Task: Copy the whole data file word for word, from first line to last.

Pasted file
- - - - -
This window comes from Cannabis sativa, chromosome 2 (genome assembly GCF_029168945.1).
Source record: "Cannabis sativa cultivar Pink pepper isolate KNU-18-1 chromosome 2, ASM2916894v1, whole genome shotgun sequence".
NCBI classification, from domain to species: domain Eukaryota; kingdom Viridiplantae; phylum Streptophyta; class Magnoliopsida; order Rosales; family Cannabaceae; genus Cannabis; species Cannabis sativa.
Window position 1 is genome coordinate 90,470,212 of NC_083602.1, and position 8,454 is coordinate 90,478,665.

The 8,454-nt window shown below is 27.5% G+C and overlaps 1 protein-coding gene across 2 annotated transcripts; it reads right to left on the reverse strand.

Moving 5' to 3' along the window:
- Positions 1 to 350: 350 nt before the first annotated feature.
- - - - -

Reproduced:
This window comes from Cannabis sativa, chromosome 2 (genome assembly GCF_029168945.1).
Source record: "Cannabis sativa cultivar Pink pepper isolate KNU-18-1 chromosome 2, ASM2916894v1, whole genome shotgun sequence".
NCBI classification, from domain to species: domain Eukaryota; kingdom Viridiplantae; phylum Streptophyta; class Magnoliopsida; order Rosales; family Cannabaceae; genus Cannabis; species Cannabis sativa.
Window position 1 is genome coordinate 90,470,212 of NC_083602.1, and position 8,454 is coordinate 90,478,665.

The 8,454-nt window shown below is 27.5% G+C and overlaps 1 protein-coding gene across 2 annotated transcripts; it reads right to left on the reverse strand.

Moving 5' to 3' along the window:
- Positions 1 to 350: 350 nt before the first annotated feature.